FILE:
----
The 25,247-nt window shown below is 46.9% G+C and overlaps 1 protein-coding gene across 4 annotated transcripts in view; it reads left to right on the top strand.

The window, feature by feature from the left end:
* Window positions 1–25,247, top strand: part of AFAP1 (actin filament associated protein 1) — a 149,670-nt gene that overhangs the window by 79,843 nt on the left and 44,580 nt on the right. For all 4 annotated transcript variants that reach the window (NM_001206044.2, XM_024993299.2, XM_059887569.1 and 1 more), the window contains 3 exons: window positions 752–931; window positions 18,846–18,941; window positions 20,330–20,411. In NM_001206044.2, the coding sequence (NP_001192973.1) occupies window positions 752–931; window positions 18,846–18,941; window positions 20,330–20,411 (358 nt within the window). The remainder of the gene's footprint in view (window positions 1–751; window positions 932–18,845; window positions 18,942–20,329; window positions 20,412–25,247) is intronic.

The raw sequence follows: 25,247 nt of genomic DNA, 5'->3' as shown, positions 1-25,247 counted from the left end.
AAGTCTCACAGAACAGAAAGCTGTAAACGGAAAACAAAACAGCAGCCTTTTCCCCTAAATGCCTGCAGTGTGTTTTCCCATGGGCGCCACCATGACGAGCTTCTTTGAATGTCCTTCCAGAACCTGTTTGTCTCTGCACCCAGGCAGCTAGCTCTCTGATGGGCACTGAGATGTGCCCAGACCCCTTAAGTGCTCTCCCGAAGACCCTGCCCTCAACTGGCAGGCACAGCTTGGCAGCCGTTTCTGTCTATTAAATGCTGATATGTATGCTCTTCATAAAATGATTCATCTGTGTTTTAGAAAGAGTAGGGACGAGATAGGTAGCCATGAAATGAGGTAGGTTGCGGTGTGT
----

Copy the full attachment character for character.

The 25,247-nt window shown below is 46.9% G+C and overlaps 1 protein-coding gene across 4 annotated transcripts in view; it reads left to right on the top strand.

The window, feature by feature from the left end:
* Window positions 1–25,247, top strand: part of AFAP1 (actin filament associated protein 1) — a 149,670-nt gene that overhangs the window by 79,843 nt on the left and 44,580 nt on the right. For all 4 annotated transcript variants that reach the window (NM_001206044.2, XM_024993299.2, XM_059887569.1 and 1 more), the window contains 3 exons: window positions 752–931; window positions 18,846–18,941; window positions 20,330–20,411. In NM_001206044.2, the coding sequence (NP_001192973.1) occupies window positions 752–931; window positions 18,846–18,941; window positions 20,330–20,411 (358 nt within the window). The remainder of the gene's footprint in view (window positions 1–751; window positions 932–18,845; window positions 18,942–20,329; window positions 20,412–25,247) is intronic.

The raw sequence follows: 25,247 nt of genomic DNA, 5'->3' as shown, positions 1-25,247 counted from the left end.
AAGTCTCACAGAACAGAAAGCTGTAAACGGAAAACAAAACAGCAGCCTTTTCCCCTAAATGCCTGCAGTGTGTTTTCCCATGGGCGCCACCATGACGAGCTTCTTTGAATGTCCTTCCAGAACCTGTTTGTCTCTGCACCCAGGCAGCTAGCTCTCTGATGGGCACTGAGATGTGCCCAGACCCCTTAAGTGCTCTCCCGAAGACCCTGCCCTCAACTGGCAGGCACAGCTTGGCAGCCGTTTCTGTCTATTAAATGCTGATATGTATGCTCTTCATAAAATGATTCATCTGTGTTTTAGAAAGAGTAGGGACGAGATAGGTAGCCATGAAATGAGGTAGGTTGCGGTGTGT